Two of George Floyd’s children attended a peaceful protest in the small city where they live in Texas on Sunday — and they praised the “love” their estranged father is getting from demonstrators but denounced violence done in his name.
Quincy Mason Floyd, 27, one of George Floyd’s sons, and his sister Connie Mason Floyd, 26, joined hundreds of people at the Black Lives Matter demonstration in Bryan — a city of about 86,000 residents between Houston and Dallas.
The siblings moved to Bryan from Houston more than 15 yeas ago, they told local television station KBTX. They were “knee high” when they last saw their father, Connie said.
George Floyd lived in his native Houston until moving to Minneapolis for a “fresh start” in 2014, Texas Monthly reported.
News of 46-year-old George Floyd’s May 25 death at the hands of Minneapolis police didn’t immediately make it to the siblings. Since then, protest has swept the nation over the killing and decades of police brutality against African Americans.
“It’s too much to take in right now,” Quincy said.
The siblings didn’t realize that the man whose death sparked a national outcry was their father until their mother called Quincy.
Now the siblings find themselves both moved and troubled by the outpouring of emotion from across the country. Their voices interrupted regularly by horns honking in support of protesters, the siblings praised the gathering in Bryan in their brief interview with KBTX.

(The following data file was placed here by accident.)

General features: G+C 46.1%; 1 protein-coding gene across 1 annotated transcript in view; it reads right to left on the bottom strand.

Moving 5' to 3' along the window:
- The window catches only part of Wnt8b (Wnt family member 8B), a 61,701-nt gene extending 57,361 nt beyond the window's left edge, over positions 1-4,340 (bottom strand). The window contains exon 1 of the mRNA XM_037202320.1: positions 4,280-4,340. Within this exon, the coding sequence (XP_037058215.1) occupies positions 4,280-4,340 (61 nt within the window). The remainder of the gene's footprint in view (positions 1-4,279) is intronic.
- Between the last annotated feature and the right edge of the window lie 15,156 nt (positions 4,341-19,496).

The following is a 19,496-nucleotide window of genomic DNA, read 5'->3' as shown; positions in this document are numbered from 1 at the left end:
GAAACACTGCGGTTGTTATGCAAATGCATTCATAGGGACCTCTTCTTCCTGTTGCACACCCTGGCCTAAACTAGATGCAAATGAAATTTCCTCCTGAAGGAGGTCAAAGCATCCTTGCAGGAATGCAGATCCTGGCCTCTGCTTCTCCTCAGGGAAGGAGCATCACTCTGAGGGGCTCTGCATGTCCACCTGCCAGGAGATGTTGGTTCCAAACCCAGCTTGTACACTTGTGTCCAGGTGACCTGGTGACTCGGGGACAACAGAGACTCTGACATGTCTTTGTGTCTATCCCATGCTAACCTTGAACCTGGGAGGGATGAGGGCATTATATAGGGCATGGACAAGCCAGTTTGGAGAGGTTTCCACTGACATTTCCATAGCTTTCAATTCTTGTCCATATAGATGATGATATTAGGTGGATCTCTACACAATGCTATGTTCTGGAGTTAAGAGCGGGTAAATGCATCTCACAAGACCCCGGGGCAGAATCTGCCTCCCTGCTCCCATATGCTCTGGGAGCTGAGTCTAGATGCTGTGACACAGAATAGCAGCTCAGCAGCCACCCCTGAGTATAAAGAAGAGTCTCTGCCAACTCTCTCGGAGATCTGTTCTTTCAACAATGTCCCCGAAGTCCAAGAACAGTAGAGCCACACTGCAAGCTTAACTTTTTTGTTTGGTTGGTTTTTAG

“Everyone is coming out and showing him love. I love this. My heart is really touched by all this,” Quincy said.
Connie noted she appreciates the support of protesters — but repeatedly said violence is not the answer.
“I understand it is a lot. Some people got their own way to react,” she said. “But … the violence is not the right way to do it. Now this is beautiful, but the violence — it won’t solve nothing. There’ll just be more crime, more dead.”
“I understand it has to stop, but don’t fight fire with fire,” she added.
Her brother, who seemed reluctant initially to comment on nationwide demonstrations, echoed that.
“Tearing up things, it’s not going to solve anything,” Quincy said. “My dad is in peace and we have to be the ones to deal with all this stress. It’s going to be tough to get over this, day by day.”
The siblings plan to go to Houston to meet other family members on Monday, and eventually hope to share information about their father’s funeral. He’s set to be buried in the Houston area, KBTX reported.
Family members will attend a march Tuesday in Houston, the Houston Chronicle reported.